Global investors give mixed signals over equities

Aug 14, 2012
<p>Growth expectations up but fund managers remain cautious about cyclical stocks, survey finds</p>

Investors showed a marked improvement in their growth expectations this month but still remain cautious about equities, according to the latest fund manager survey from Bank of America Merrill Lynch (BofAML).

A net 15 percent of respondents believe the global economy will strengthen over the next year, the biggest jump in sentiment since May 2009. Last month, a net 13 percent felt the global economy would weaken during the next 12 months.

The jump in sentiment comes as expectations rise for further stimulus from the European Central Bank (ECB). Just 9 percent of the investors surveyed think there will be no more quantitative easing by the ECB.

Fund managers also expect an improvement in China’s outlook: a net 14 percent think the country’s economy will strengthen over the next year, the highest reading since November 2010.

The change in sentiment, however, has not convinced BofAML strategists that broader feelings toward equities have changed for the better.

‘We believe the policy and growth hopes are, nonetheless, fragile, and actual investor positioning does not suggest a major inflection point in the investment cycle,’ comments Gary Baker, head of European equities strategy at BofAML, in a video on the bank’s website.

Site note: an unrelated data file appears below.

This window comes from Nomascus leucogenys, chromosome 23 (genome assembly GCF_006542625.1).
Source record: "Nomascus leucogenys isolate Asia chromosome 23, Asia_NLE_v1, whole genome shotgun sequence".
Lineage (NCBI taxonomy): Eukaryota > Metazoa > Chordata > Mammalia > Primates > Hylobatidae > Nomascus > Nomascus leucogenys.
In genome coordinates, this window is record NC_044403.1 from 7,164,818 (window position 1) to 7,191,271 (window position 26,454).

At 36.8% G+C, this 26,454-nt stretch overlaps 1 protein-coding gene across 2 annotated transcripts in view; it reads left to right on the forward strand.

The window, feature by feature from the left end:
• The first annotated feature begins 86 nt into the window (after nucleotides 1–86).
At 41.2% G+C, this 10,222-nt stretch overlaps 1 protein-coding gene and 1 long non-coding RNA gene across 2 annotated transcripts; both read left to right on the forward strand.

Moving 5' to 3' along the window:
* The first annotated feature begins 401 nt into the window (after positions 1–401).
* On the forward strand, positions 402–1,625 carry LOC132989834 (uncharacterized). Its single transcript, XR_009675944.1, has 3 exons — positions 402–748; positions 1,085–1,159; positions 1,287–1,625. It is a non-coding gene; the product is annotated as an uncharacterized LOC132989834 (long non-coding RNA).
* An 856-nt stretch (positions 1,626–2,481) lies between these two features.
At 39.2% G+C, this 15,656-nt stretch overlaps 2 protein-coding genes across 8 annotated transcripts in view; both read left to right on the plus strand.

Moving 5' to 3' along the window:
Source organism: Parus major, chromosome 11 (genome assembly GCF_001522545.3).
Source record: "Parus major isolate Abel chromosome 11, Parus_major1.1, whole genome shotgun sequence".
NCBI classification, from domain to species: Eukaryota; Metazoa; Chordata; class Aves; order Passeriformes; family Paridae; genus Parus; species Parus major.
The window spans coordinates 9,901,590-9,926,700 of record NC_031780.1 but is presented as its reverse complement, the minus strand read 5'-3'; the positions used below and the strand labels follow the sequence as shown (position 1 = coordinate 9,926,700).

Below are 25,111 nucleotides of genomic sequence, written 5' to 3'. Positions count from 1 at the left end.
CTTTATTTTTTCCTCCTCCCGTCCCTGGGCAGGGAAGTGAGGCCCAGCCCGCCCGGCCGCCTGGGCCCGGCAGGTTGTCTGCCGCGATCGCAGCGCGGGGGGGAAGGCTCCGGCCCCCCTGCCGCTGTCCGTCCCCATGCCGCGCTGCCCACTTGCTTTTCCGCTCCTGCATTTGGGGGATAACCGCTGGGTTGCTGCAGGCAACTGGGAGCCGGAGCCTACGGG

‘For example, cash levels remain high at 4.7 percent, a small decline from 4.9 percent in July, bond allocations remain at the upper end of their historical range and investors continue to shun the most cyclical areas of the equity market: the banks and the materials stocks.’

Looking at regional sentiment, investors pulled back underweight positions in the eurozone in anticipation of ECB intervention: a net 13 percent are underweight, compared with a net 26 percent last month.

Meanwhile, Japan took over as the least favored region: a net 25 percent of respondents say they are underweight Japanese equities. BofAML says it’s ‘no coincidence’ roughly two thirds of investors think the yen is overvalued.

US equities remain popular with a net 13 percent of respondents saying they are overweight the region, a small drop from 14 percent overweight in July.

The survey, which took place on August 3-9, canvassed the opinions of 173 globally focused fund managers with a total of $491 bn in assets under management.

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